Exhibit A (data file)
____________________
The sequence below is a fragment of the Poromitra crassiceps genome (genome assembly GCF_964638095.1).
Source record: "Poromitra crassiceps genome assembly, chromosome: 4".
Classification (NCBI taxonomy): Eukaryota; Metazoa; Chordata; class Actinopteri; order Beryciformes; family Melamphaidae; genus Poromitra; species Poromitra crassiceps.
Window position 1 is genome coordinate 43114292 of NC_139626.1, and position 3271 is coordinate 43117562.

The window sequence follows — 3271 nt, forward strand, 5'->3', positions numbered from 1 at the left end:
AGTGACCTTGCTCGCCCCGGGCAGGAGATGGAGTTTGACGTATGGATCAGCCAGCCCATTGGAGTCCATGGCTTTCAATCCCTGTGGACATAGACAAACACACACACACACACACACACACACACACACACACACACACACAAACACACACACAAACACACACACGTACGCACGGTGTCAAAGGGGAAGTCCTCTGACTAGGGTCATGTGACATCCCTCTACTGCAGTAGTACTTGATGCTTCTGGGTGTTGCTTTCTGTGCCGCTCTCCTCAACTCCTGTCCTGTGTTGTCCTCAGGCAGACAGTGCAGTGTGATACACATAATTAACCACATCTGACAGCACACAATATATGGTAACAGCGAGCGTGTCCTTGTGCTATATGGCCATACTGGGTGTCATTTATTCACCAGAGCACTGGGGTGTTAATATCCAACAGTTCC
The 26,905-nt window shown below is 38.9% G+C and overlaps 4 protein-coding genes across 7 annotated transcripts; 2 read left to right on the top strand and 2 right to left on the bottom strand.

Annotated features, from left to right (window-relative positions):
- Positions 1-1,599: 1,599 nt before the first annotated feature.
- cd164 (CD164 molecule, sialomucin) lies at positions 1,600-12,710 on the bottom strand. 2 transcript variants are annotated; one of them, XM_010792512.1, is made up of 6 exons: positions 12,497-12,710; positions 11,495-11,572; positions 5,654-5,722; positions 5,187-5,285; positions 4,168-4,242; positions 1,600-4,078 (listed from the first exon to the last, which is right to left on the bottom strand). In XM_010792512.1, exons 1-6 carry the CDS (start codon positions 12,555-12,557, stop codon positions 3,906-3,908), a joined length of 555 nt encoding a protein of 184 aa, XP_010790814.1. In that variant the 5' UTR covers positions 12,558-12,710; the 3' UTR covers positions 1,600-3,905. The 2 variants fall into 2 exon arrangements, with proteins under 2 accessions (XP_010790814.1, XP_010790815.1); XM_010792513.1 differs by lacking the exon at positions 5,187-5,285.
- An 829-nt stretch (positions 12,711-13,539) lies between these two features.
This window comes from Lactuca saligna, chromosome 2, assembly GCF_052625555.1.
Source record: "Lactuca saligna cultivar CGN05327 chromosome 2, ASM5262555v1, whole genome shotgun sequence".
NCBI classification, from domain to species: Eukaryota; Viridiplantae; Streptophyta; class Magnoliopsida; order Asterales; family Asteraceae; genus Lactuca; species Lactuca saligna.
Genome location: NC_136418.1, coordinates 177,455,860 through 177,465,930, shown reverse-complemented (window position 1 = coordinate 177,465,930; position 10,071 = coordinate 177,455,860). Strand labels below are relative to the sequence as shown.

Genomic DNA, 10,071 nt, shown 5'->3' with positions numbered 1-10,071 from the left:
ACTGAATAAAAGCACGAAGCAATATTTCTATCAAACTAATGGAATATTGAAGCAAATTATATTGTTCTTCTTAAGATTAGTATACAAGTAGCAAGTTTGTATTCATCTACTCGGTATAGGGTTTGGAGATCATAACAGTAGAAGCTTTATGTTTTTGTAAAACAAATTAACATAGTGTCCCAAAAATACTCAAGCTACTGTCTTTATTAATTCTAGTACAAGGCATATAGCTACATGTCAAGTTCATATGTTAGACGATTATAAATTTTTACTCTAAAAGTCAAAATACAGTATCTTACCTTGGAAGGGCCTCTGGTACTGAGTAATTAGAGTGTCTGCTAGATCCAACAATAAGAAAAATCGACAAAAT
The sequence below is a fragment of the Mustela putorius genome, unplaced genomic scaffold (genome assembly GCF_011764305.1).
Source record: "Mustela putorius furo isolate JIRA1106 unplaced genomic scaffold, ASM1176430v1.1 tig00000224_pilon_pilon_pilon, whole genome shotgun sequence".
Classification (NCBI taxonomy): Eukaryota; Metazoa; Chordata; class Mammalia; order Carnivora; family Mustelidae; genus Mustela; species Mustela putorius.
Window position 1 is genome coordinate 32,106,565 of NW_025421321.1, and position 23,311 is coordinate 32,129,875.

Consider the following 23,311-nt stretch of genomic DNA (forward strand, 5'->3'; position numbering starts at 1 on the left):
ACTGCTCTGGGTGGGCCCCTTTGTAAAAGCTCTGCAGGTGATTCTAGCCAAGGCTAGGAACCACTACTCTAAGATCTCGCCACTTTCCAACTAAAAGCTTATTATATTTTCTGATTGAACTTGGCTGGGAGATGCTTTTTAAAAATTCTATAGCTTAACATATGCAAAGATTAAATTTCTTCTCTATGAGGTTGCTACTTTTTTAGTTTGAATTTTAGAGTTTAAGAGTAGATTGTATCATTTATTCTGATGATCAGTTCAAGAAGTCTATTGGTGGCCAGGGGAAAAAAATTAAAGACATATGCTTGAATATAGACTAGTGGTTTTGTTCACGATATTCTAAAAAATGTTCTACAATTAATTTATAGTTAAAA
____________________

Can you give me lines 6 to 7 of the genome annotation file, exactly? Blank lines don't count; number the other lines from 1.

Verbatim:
AGTGACCTTGCTCGCCCCGGGCAGGAGATGGAGTTTGACGTATGGATCAGCCAGCCCATTGGAGTCCATGGCTTTCAATCCCTGTGGACATAGACAAACACACACACACACACACACACACACACACACACACACACACACAAACACACACACAAACACACACACGTACGCACGGTGTCAAAGGGGAAGTCCTCTGACTAGGGTCATGTGACATCCCTCTACTGCAGTAGTACTTGATGCTTCTGGGTGTTGCTTTCTGTGCCGCTCTCCTCAACTCCTGTCCTGTGTTGTCCTCAGGCAGACAGTGCAGTGTGATACACATAATTAACCACATCTGACAGCACACAATATATGGTAACAGCGAGCGTGTCCTTGTGCTATATGGCCATACTGGGTGTCATTTATTCACCAGAGCACTGGGGTGTTAATATCCAACAGTTCC
The 26,905-nt window shown below is 38.9% G+C and overlaps 4 protein-coding genes across 7 annotated transcripts; 2 read left to right on the top strand and 2 right to left on the bottom strand.